After each Ohio State game during the 2021 football season, LGHL will offer its market analysis of the Buckeyes’ performance. Using a standard bond rating system, we’ll evaluate the offense, the defense, and the special teams, according to this formula:
AA (yeah, I may also use + and -): Very Strong
BB: Facing Major Uncertainty
Then, we’ll take a look at any individual players whose performance stood out (in one way or another!) and assign them a stock rating: Blue Chip, Solid Performance, Penny Stock (akin to a junk bond, dangerously high risk).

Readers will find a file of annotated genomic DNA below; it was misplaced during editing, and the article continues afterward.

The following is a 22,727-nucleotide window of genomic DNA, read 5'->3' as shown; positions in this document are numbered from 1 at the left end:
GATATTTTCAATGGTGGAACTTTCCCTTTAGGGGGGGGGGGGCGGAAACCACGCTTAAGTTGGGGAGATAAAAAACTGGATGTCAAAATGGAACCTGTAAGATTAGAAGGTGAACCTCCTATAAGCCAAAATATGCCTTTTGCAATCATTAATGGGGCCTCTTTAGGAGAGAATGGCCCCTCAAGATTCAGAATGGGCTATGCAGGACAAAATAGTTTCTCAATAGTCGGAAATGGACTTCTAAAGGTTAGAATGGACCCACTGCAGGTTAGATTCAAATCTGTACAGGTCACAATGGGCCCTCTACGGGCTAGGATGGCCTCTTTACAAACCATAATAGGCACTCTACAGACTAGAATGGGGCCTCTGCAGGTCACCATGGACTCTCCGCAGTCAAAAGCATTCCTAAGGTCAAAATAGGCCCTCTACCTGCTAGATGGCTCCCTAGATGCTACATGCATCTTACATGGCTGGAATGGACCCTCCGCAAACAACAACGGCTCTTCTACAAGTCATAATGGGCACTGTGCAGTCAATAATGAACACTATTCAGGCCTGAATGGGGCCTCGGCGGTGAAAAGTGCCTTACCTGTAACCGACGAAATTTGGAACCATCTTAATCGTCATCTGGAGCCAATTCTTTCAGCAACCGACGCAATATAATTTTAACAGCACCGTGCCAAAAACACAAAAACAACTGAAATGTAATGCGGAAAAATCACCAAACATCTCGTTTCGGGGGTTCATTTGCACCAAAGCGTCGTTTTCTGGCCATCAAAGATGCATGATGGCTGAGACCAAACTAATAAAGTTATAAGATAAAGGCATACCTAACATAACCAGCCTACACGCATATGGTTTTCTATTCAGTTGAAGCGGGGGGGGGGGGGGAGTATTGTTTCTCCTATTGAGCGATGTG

Finally. A complete game. A blowout. And against a team not called Akron. All week we heard about how this Rutgers team is different from the other seven who fell mightily to the Buckeyes since the Scarlet Knights joined the Big Ten. They didn’t look that different yesterday. After watching Iowa beat Maryland and Michigan beat Wisconsin, I was impressed again just how important quarterback play and turnovers are to the final outcome of a football game. C.J. Stroud was superb for the Buckeyes, the offense didn’t turn the ball over, and the defense picked off three Rutgers passes. An easy win. In the first quarter, after the failed fake punt, the 44-yard TreVeyon Henderson touchdown run, and the Denzel Burke pick-six, it was over at the 11:33 mark. I had a couple of concerns – and I’ll raise them below as I discuss the offense and defense – but, overall, it was quite a satisfying win, one that makes it look as though the Buckeyes really are back on track.